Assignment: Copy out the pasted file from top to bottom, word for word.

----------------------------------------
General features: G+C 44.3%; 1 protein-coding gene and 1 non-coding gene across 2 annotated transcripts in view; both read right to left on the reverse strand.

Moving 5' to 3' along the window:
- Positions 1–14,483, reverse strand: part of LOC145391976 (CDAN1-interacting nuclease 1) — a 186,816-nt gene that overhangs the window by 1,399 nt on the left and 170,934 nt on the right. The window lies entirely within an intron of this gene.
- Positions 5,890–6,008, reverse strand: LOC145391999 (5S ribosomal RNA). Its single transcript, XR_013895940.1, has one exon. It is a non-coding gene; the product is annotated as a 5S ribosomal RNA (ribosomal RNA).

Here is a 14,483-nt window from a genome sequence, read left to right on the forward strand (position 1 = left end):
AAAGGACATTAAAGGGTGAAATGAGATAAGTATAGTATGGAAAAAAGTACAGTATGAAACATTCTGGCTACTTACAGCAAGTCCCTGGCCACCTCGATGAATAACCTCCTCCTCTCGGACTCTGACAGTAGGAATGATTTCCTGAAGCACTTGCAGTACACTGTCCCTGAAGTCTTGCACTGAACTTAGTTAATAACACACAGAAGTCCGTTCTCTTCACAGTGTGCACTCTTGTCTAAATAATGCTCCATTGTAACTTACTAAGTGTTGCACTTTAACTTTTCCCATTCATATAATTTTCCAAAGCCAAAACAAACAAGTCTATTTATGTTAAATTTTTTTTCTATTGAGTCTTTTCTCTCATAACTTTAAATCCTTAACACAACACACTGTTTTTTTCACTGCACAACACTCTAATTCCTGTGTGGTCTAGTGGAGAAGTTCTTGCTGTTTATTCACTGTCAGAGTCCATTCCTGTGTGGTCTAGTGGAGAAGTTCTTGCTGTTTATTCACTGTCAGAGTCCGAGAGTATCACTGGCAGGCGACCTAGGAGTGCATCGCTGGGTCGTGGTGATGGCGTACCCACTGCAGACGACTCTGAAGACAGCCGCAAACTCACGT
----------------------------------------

General features: G+C 44.3%; 1 protein-coding gene and 1 non-coding gene across 2 annotated transcripts in view; both read right to left on the reverse strand.

Moving 5' to 3' along the window:
- Positions 1–14,483, reverse strand: part of LOC145391976 (CDAN1-interacting nuclease 1) — a 186,816-nt gene that overhangs the window by 1,399 nt on the left and 170,934 nt on the right. The window lies entirely within an intron of this gene.
- Positions 5,890–6,008, reverse strand: LOC145391999 (5S ribosomal RNA). Its single transcript, XR_013895940.1, has one exon. It is a non-coding gene; the product is annotated as a 5S ribosomal RNA (ribosomal RNA).

Here is a 14,483-nt window from a genome sequence, read left to right on the forward strand (position 1 = left end):
AAAGGACATTAAAGGGTGAAATGAGATAAGTATAGTATGGAAAAAAGTACAGTATGAAACATTCTGGCTACTTACAGCAAGTCCCTGGCCACCTCGATGAATAACCTCCTCCTCTCGGACTCTGACAGTAGGAATGATTTCCTGAAGCACTTGCAGTACACTGTCCCTGAAGTCTTGCACTGAACTTAGTTAATAACACACAGAAGTCCGTTCTCTTCACAGTGTGCACTCTTGTCTAAATAATGCTCCATTGTAACTTACTAAGTGTTGCACTTTAACTTTTCCCATTCATATAATTTTCCAAAGCCAAAACAAACAAGTCTATTTATGTTAAATTTTTTTTCTATTGAGTCTTTTCTCTCATAACTTTAAATCCTTAACACAACACACTGTTTTTTTCACTGCACAACACTCTAATTCCTGTGTGGTCTAGTGGAGAAGTTCTTGCTGTTTATTCACTGTCAGAGTCCATTCCTGTGTGGTCTAGTGGAGAAGTTCTTGCTGTTTATTCACTGTCAGAGTCCGAGAGTATCACTGGCAGGCGACCTAGGAGTGCATCGCTGGGTCGTGGTGATGGCGTACCCACTGCAGACGACTCTGAAGACAGCCGCAAACTCACGT